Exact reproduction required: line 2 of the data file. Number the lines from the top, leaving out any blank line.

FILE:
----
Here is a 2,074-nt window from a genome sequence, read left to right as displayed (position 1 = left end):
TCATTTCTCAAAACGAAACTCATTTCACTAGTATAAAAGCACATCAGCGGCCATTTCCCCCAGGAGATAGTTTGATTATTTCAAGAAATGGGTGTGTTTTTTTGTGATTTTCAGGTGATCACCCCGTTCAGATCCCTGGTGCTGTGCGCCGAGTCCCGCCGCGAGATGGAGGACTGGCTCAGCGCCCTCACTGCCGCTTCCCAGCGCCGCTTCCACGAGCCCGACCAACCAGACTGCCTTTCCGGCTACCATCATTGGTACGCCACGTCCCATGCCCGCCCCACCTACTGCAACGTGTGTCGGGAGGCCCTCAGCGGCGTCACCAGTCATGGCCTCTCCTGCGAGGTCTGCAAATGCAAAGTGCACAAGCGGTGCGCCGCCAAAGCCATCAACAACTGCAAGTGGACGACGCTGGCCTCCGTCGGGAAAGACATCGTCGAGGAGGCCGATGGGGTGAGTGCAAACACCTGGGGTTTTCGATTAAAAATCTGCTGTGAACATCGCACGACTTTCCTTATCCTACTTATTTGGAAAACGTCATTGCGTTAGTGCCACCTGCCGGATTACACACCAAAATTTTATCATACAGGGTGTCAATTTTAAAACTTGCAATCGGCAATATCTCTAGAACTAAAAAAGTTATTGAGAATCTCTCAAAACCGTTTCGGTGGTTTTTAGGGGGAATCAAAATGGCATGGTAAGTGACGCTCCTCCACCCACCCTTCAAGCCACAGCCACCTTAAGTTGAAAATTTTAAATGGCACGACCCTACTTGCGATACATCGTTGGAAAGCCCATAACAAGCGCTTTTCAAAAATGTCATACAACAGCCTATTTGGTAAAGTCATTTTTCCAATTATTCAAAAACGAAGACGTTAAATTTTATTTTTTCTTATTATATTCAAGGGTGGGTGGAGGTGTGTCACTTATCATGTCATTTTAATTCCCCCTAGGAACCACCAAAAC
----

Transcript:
TCATTTCTCAAAACGAAACTCATTTCACTAGTATAAAAGCACATCAGCGGCCATTTCCCCCAGGAGATAGTTTGATTATTTCAAGAAATGGGTGTGTTTTTTTGTGATTTTCAGGTGATCACCCCGTTCAGATCCCTGGTGCTGTGCGCCGAGTCCCGCCGCGAGATGGAGGACTGGCTCAGCGCCCTCACTGCCGCTTCCCAGCGCCGCTTCCACGAGCCCGACCAACCAGACTGCCTTTCCGGCTACCATCATTGGTACGCCACGTCCCATGCCCGCCCCACCTACTGCAACGTGTGTCGGGAGGCCCTCAGCGGCGTCACCAGTCATGGCCTCTCCTGCGAGGTCTGCAAATGCAAAGTGCACAAGCGGTGCGCCGCCAAAGCCATCAACAACTGCAAGTGGACGACGCTGGCCTCCGTCGGGAAAGACATCGTCGAGGAGGCCGATGGGGTGAGTGCAAACACCTGGGGTTTTCGATTAAAAATCTGCTGTGAACATCGCACGACTTTCCTTATCCTACTTATTTGGAAAACGTCATTGCGTTAGTGCCACCTGCCGGATTACACACCAAAATTTTATCATACAGGGTGTCAATTTTAAAACTTGCAATCGGCAATATCTCTAGAACTAAAAAAGTTATTGAGAATCTCTCAAAACCGTTTCGGTGGTTTTTAGGGGGAATCAAAATGGCATGGTAAGTGACGCTCCTCCACCCACCCTTCAAGCCACAGCCACCTTAAGTTGAAAATTTTAAATGGCACGACCCTACTTGCGATACATCGTTGGAAAGCCCATAACAAGCGCTTTTCAAAAATGTCATACAACAGCCTATTTGGTAAAGTCATTTTTCCAATTATTCAAAAACGAAGACGTTAAATTTTATTTTTTCTTATTATATTCAAGGGTGGGTGGAGGTGTGTCACTTATCATGTCATTTTAATTCCCCCTAGGAACCACCAAAAC